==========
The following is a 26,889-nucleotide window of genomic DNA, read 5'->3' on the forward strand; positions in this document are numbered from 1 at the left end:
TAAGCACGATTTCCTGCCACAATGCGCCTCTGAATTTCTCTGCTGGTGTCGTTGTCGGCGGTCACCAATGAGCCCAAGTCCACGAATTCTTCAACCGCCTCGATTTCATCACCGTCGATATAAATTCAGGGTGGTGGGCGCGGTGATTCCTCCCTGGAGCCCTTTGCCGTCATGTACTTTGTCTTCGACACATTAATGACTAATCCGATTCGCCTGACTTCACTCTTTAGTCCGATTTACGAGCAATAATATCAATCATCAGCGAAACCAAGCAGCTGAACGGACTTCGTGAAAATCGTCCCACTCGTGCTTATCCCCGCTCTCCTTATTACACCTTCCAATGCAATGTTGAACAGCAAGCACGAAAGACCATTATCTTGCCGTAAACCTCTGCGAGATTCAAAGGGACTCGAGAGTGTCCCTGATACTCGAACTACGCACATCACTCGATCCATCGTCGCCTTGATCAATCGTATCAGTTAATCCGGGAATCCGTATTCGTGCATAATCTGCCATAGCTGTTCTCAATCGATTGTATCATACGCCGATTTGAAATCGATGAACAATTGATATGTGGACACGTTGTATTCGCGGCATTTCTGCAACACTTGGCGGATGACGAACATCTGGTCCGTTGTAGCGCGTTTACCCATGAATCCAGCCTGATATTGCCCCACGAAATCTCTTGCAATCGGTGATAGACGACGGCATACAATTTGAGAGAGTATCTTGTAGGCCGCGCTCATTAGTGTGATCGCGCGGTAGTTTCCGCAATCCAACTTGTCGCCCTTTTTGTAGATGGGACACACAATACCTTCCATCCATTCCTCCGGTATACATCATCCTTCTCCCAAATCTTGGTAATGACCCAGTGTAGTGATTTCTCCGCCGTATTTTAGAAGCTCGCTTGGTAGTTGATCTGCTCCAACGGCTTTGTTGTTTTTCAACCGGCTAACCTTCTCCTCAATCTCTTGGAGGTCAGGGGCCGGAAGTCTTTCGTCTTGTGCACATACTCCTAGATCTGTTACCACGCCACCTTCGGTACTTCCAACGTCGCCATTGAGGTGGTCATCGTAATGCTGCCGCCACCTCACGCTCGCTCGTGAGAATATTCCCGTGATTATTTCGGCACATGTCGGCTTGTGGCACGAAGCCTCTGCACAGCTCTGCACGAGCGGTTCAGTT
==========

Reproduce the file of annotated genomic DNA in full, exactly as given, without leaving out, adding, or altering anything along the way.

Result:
The following is a 26,889-nucleotide window of genomic DNA, read 5'->3' on the forward strand; positions in this document are numbered from 1 at the left end:
TAAGCACGATTTCCTGCCACAATGCGCCTCTGAATTTCTCTGCTGGTGTCGTTGTCGGCGGTCACCAATGAGCCCAAGTCCACGAATTCTTCAACCGCCTCGATTTCATCACCGTCGATATAAATTCAGGGTGGTGGGCGCGGTGATTCCTCCCTGGAGCCCTTTGCCGTCATGTACTTTGTCTTCGACACATTAATGACTAATCCGATTCGCCTGACTTCACTCTTTAGTCCGATTTACGAGCAATAATATCAATCATCAGCGAAACCAAGCAGCTGAACGGACTTCGTGAAAATCGTCCCACTCGTGCTTATCCCCGCTCTCCTTATTACACCTTCCAATGCAATGTTGAACAGCAAGCACGAAAGACCATTATCTTGCCGTAAACCTCTGCGAGATTCAAAGGGACTCGAGAGTGTCCCTGATACTCGAACTACGCACATCACTCGATCCATCGTCGCCTTGATCAATCGTATCAGTTAATCCGGGAATCCGTATTCGTGCATAATCTGCCATAGCTGTTCTCAATCGATTGTATCATACGCCGATTTGAAATCGATGAACAATTGATATGTGGACACGTTGTATTCGCGGCATTTCTGCAACACTTGGCGGATGACGAACATCTGGTCCGTTGTAGCGCGTTTACCCATGAATCCAGCCTGATATTGCCCCACGAAATCTCTTGCAATCGGTGATAGACGACGGCATACAATTTGAGAGAGTATCTTGTAGGCCGCGCTCATTAGTGTGATCGCGCGGTAGTTTCCGCAATCCAACTTGTCGCCCTTTTTGTAGATGGGACACACAATACCTTCCATCCATTCCTCCGGTATACATCATCCTTCTCCCAAATCTTGGTAATGACCCAGTGTAGTGATTTCTCCGCCGTATTTTAGAAGCTCGCTTGGTAGTTGATCTGCTCCAACGGCTTTGTTGTTTTTCAACCGGCTAACCTTCTCCTCAATCTCTTGGAGGTCAGGGGCCGGAAGTCTTTCGTCTTGTGCACATACTCCTAGATCTGTTACCACGCCACCTTCGGTACTTCCAACGTCGCCATTGAGGTGGTCATCGTAATGCTGCCGCCACCTCACGCTCGCTCGTGAGAATATTCCCGTGATTATTTCGGCACATGTCGGCTTGTGGCACGAAGCCTCTGCACAGCTCTGCACGAGCGGTTCAGTT